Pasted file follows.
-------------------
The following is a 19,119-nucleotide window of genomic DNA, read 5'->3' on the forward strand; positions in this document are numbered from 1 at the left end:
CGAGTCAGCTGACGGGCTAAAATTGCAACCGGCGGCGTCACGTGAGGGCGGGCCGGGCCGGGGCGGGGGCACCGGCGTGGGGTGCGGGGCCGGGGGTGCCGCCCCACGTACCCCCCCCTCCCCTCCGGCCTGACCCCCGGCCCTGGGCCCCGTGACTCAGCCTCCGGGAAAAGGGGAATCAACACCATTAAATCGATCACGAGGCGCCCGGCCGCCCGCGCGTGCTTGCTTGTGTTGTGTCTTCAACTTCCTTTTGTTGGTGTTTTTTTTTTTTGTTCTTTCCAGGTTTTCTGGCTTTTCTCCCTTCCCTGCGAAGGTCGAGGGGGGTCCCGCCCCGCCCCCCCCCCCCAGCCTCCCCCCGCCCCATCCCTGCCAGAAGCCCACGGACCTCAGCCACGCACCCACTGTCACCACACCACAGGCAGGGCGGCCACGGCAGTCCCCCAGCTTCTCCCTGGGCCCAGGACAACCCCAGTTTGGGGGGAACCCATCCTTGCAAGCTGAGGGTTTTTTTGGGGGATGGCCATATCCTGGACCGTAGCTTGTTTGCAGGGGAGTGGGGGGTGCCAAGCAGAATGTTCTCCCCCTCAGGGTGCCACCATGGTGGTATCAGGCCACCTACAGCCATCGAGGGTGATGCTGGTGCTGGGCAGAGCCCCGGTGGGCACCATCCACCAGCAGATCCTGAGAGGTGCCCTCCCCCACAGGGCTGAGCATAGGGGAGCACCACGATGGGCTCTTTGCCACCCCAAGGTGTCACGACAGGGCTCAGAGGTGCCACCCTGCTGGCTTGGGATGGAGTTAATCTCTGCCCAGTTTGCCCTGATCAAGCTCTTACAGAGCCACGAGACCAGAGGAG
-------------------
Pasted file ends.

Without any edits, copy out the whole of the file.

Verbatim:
The following is a 19,119-nucleotide window of genomic DNA, read 5'->3' on the forward strand; positions in this document are numbered from 1 at the left end:
CGAGTCAGCTGACGGGCTAAAATTGCAACCGGCGGCGTCACGTGAGGGCGGGCCGGGCCGGGGCGGGGGCACCGGCGTGGGGTGCGGGGCCGGGGGTGCCGCCCCACGTACCCCCCCCTCCCCTCCGGCCTGACCCCCGGCCCTGGGCCCCGTGACTCAGCCTCCGGGAAAAGGGGAATCAACACCATTAAATCGATCACGAGGCGCCCGGCCGCCCGCGCGTGCTTGCTTGTGTTGTGTCTTCAACTTCCTTTTGTTGGTGTTTTTTTTTTTTGTTCTTTCCAGGTTTTCTGGCTTTTCTCCCTTCCCTGCGAAGGTCGAGGGGGGTCCCGCCCCGCCCCCCCCCCCCAGCCTCCCCCCGCCCCATCCCTGCCAGAAGCCCACGGACCTCAGCCACGCACCCACTGTCACCACACCACAGGCAGGGCGGCCACGGCAGTCCCCCAGCTTCTCCCTGGGCCCAGGACAACCCCAGTTTGGGGGGAACCCATCCTTGCAAGCTGAGGGTTTTTTTGGGGGATGGCCATATCCTGGACCGTAGCTTGTTTGCAGGGGAGTGGGGGGTGCCAAGCAGAATGTTCTCCCCCTCAGGGTGCCACCATGGTGGTATCAGGCCACCTACAGCCATCGAGGGTGATGCTGGTGCTGGGCAGAGCCCCGGTGGGCACCATCCACCAGCAGATCCTGAGAGGTGCCCTCCCCCACAGGGCTGAGCATAGGGGAGCACCACGATGGGCTCTTTGCCACCCCAAGGTGTCACGACAGGGCTCAGAGGTGCCACCCTGCTGGCTTGGGATGGAGTTAATCTCTGCCCAGTTTGCCCTGATCAAGCTCTTACAGAGCCACGAGACCAGAGGAG